Novices are frequently tempted to always go for the obvious pots, e.g. the ball hanging over the pocket. Unless you are confident that there are enough pots you can follow this one with to put you way ahead of your opponent or even clear up, then leave your ball over the pocket to 'cover' it. By covering the pocket with your ball you are preventing your opponent from potting one of their balls into this pocket. If they accidentally do pot your ball during the game you will at least gain two shots from the penalty they receive as a result. In an ideal game you will end up with all your balls either over or near the pockets and can then clear up, (although the frame rarely pans out exactly like this in practice).
The game plan that works best for me (and many other players), is to play a safety game until you are confident you can clear up, or at least have gained two shots from your opponent in order to give you a better chance of clearing extra balls until you run out of shots, and then you can play a further 'safety' shot, or snooker them by placing the cue ball in a position where the opponent cannot 'see' any of their own colours and will have to play off one or more cushions in order to hit one of their colours and not give you two shots. Naturally you want them to give you two shots so the advantage is in your favour. What I am trying to say here is that the 'slowly slowly catchy monkey' approach is best unless you are a naturally fantastic and confident potter.
This is advice that mostly only works in the English 8 Ball Pool Old Rules because in new rules you can't simply roll the cue ball up behind one of your own colours so it just touches and snookers your opponent on their own ball. In new rules this would be a foul based on the fact no ball hit a cushion during the shot.
How Hard to Hit the Cue Ball
A frequent mistake I see on the pool table is the player whacking the ball far harder than the shot requires. If you don't know where the cue ball is going to end up, you put yourself in a dangerous position. Only use as much power as you need for the shot you are taking. Otherwise, the white ball may end up in the pocket, may hit an opponent's ball and pot that too or you could put the black down halfway through the frame and lose the match as a result.
One of the most annoying things I see are players who are already 'on' the black go for the pot, wallop it in at full pace (apparently because they think it looks flashy) and then the white ball merrily bowls its way into another pocket, losing them the frame. More often than not, a gentler touch would still have potted the black. Although the 'pizazz', cheers and adulation from other players or onlookers might not have been as exciting, the frame would have at least been safely won and 'in the bag'.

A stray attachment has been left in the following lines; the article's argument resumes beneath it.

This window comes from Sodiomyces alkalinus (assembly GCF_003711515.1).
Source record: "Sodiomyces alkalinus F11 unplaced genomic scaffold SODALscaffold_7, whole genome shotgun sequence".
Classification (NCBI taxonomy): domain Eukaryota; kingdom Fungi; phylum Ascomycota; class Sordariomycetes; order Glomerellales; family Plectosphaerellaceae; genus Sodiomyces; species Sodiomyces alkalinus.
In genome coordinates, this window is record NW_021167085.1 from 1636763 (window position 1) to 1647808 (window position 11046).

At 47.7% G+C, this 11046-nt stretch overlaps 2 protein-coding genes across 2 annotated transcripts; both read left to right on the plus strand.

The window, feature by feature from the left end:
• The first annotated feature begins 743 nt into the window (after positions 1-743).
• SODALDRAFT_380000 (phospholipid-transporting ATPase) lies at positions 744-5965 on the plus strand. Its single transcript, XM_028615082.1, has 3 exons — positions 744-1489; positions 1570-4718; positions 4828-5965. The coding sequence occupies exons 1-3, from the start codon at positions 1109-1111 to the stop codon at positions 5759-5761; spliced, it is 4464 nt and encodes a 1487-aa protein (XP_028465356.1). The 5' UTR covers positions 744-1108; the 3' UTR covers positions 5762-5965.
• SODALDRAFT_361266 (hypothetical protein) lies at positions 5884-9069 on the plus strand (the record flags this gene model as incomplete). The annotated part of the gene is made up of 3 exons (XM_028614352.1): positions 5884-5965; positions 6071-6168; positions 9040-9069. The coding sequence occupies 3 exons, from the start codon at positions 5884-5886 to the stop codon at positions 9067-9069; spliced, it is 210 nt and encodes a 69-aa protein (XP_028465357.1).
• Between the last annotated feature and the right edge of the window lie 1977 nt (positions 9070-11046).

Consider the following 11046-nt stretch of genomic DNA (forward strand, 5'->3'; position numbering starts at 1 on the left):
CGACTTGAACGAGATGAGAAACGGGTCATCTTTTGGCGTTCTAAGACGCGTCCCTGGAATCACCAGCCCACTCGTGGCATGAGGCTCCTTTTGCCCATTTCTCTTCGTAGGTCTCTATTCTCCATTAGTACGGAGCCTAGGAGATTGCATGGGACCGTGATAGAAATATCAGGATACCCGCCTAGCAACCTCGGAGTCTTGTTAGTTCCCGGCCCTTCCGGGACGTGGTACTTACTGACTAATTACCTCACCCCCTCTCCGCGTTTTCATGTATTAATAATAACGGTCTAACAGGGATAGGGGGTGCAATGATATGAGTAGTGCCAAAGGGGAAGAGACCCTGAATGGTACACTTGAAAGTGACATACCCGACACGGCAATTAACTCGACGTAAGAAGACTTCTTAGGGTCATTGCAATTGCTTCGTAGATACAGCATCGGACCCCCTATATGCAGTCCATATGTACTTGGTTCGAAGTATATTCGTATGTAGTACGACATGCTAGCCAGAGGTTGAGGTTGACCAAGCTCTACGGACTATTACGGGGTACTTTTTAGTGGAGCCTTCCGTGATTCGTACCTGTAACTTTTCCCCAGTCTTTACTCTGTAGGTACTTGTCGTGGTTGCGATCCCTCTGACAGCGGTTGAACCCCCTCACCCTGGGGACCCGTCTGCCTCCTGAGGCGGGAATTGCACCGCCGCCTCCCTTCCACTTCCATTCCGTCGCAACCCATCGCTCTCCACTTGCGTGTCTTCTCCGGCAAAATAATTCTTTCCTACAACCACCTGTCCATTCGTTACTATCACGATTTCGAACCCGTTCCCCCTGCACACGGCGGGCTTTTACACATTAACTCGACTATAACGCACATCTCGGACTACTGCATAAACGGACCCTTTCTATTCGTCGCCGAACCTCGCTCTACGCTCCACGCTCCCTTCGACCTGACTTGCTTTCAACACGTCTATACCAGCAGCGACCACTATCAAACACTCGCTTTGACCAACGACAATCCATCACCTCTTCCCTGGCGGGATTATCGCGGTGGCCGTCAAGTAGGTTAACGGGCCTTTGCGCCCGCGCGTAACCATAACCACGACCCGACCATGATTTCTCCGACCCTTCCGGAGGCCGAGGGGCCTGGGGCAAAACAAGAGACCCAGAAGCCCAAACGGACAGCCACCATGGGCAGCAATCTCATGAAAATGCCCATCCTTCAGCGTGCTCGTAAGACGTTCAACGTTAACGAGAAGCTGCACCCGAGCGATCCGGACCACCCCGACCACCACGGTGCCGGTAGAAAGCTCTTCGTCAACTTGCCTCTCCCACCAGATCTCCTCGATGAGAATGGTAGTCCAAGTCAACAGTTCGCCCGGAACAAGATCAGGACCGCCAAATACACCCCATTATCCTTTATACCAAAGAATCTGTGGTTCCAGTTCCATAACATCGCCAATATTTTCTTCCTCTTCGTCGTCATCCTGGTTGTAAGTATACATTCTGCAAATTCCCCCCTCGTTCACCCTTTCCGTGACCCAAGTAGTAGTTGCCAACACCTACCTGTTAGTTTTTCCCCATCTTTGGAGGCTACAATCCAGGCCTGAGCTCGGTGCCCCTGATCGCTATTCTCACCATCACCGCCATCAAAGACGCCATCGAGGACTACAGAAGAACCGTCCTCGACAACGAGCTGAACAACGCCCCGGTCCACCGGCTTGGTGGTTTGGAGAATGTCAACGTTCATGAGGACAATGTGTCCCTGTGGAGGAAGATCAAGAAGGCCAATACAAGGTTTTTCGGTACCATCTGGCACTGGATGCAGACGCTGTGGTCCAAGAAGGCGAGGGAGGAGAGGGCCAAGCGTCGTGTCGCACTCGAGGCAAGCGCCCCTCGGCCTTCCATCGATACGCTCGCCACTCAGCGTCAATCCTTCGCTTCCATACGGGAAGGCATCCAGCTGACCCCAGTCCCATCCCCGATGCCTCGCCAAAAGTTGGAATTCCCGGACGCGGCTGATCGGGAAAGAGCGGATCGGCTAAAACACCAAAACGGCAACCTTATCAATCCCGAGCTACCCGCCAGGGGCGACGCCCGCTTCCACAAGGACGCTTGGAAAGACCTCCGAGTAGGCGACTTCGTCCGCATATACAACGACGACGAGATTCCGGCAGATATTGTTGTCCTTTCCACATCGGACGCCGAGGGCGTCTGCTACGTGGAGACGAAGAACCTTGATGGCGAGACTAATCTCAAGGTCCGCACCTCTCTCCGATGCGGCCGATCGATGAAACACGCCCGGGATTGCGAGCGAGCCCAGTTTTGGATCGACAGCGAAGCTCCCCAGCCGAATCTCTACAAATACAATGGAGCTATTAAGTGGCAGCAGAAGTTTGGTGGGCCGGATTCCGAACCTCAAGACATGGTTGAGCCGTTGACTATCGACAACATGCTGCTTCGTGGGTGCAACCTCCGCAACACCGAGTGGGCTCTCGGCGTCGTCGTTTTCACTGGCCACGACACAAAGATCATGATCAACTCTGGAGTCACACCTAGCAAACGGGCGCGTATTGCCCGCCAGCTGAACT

Only Use the Amount of Force You Need
Remember, only use as much power as you absolutely need to, unless you want to bring the white back up the table for your next shot, e.g. screw back, side, top, etc.
Don't 'Hit and Hope'
Many novice players have a bad habit wherein when they have no other obvious shot is available, they go down the 'hit and hope' route. Basically, they whack any ball of their own colour as hard as they can and simply hope the result is a good one for them.
Unfortunately, this is very risky and not an advisable course of action. The far better choice would be to play a safety shot, such as a snooker, or at least a shot that reduces the chances of your opponent getting a chance to clear the table on their next visit.
Use the Cross Rest
If you encounter a shot you are struggling to reach for, use the rest. This is far more likely to be successful than you teetering precariously on your tip toes and attempting to make a good contact with the cue ball.
The rest is not that difficult to use, as long as you remember it is only replacing your thumb as the support for the front end of your cue. Treat the rest as a spare arm. Place it in the desired position on the table, and leave the butt end laying on the baize (cloth) whilst you hold it in place with your left hand (assuming you are a right-handed pool player). With your other hand, carefully place your cue in the 'cross' on the end of the rest. Adjust the direction of the rest with your left hand, line up your shot and take it as normal.
When you do use the rest, remember to quickly lift it vertically from the pool table after you have taken the shot. This will ensure you do not find another ball on the table makes contact with it after the cue ball is in motion, nor will you inadvertently hit another ball with it as you remove it from the baize.
Watch Your Opponent
This won't change your game, but it might increase the number of games you win. Whilst you might be like me, honest, and therefore admit if you accidentally touch a ball with your hand when lining up your shot—thus giving away two shots to your opponent—they might not always be so honest. And if you aren't using a referee, then it is down to you to point out or remind your opponent they have fouled and claim your shots.
Most players will at least have the good grace to agree they fouled and give you the two shots, even if they claim not to have realised they did it. Remember, even if their T-shirt or their long hair touches a ball, they have fouled and should give you two shots. I knew one girl who was quite large breasted, and, sadly for her, giving away two shots happened to her quite frequently as a result. It seemed a bit unfair really . . . but that's the rules.
On the Black
Assuming you get as far as the black ball and it isn't an easy pot (e.g. it is sitting on the cushion), then don't think: 'What the hell, I'll give it a wallop, as it might just go in a pocket by accident'. This is such a risky strategy that it is crazy.
The most likely result is that it won't go into a pocket and you will leave it over a pocket where your opponent will quickly take advantage and clear his remaining balls and then put down the black. The safer option is to leave the black on the cushion where the onus is then on the other player to 'make a mistake' when they attempt to pot it later on.
With a bit of luck, they might end up giving you two shots. In which case, you have two attempts on the black and will most likely pot it and take the frame.
My Experience Playing Pool
I hope these tips will prove useful to those of you looking to improve your game. They are based on my 25 years of playing English Pool (with a bit of snooker thrown in along the way).
I used to play pool for a pub in Kent where the landlord had previously played for the England Pool Team. Whilst I could never hope to compete with this man who I frequently saw win pool matches for large amounts of money—often simply using a broom handle one-handed to prove a point—he certainly gave many of us 'regulars' great advice and tips on how to improve our standards of pool playing.
I would love to say I can still play as well today as I did then (some 15 years later). But not having the time to practice as much as I used to, my game is not at the high standard I used to achieve. Luckily, the same tips still apply. And I know if I devoted some months of practice to this sport, I would be able to return to the previous form I used to achieve on a daily basis. Meanwhile, I now play for a Guernsey Pool Team and love every minute of it. Plus, it is a great night out, and we all enjoy the social aspect of this weekly winter event.